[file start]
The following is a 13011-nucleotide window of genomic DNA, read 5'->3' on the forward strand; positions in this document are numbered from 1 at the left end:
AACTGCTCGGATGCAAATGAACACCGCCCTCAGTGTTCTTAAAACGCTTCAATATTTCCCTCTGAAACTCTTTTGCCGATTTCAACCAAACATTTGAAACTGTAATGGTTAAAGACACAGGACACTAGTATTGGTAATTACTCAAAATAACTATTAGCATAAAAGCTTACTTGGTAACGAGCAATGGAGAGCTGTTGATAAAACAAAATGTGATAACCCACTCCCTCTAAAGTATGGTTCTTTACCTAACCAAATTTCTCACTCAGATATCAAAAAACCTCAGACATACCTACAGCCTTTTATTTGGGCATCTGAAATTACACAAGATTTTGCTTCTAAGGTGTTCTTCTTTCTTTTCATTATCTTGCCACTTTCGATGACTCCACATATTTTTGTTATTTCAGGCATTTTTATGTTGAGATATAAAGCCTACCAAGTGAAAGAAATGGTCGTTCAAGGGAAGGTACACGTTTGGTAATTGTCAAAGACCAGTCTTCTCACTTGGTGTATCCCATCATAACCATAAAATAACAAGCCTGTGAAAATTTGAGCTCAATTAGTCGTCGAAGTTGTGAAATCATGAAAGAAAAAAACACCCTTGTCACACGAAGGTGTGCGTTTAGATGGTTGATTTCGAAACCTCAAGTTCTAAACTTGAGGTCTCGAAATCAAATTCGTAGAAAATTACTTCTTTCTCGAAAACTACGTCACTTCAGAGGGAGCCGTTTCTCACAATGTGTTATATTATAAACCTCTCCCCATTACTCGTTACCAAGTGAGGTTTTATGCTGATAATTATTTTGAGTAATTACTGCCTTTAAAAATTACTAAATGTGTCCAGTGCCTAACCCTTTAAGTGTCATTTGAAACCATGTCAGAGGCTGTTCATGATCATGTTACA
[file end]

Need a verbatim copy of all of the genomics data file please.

The following is a 13011-nucleotide window of genomic DNA, read 5'->3' on the forward strand; positions in this document are numbered from 1 at the left end:
AACTGCTCGGATGCAAATGAACACCGCCCTCAGTGTTCTTAAAACGCTTCAATATTTCCCTCTGAAACTCTTTTGCCGATTTCAACCAAACATTTGAAACTGTAATGGTTAAAGACACAGGACACTAGTATTGGTAATTACTCAAAATAACTATTAGCATAAAAGCTTACTTGGTAACGAGCAATGGAGAGCTGTTGATAAAACAAAATGTGATAACCCACTCCCTCTAAAGTATGGTTCTTTACCTAACCAAATTTCTCACTCAGATATCAAAAAACCTCAGACATACCTACAGCCTTTTATTTGGGCATCTGAAATTACACAAGATTTTGCTTCTAAGGTGTTCTTCTTTCTTTTCATTATCTTGCCACTTTCGATGACTCCACATATTTTTGTTATTTCAGGCATTTTTATGTTGAGATATAAAGCCTACCAAGTGAAAGAAATGGTCGTTCAAGGGAAGGTACACGTTTGGTAATTGTCAAAGACCAGTCTTCTCACTTGGTGTATCCCATCATAACCATAAAATAACAAGCCTGTGAAAATTTGAGCTCAATTAGTCGTCGAAGTTGTGAAATCATGAAAGAAAAAAACACCCTTGTCACACGAAGGTGTGCGTTTAGATGGTTGATTTCGAAACCTCAAGTTCTAAACTTGAGGTCTCGAAATCAAATTCGTAGAAAATTACTTCTTTCTCGAAAACTACGTCACTTCAGAGGGAGCCGTTTCTCACAATGTGTTATATTATAAACCTCTCCCCATTACTCGTTACCAAGTGAGGTTTTATGCTGATAATTATTTTGAGTAATTACTGCCTTTAAAAATTACTAAATGTGTCCAGTGCCTAACCCTTTAAGTGTCATTTGAAACCATGTCAGAGGCTGTTCATGATCATGTTACA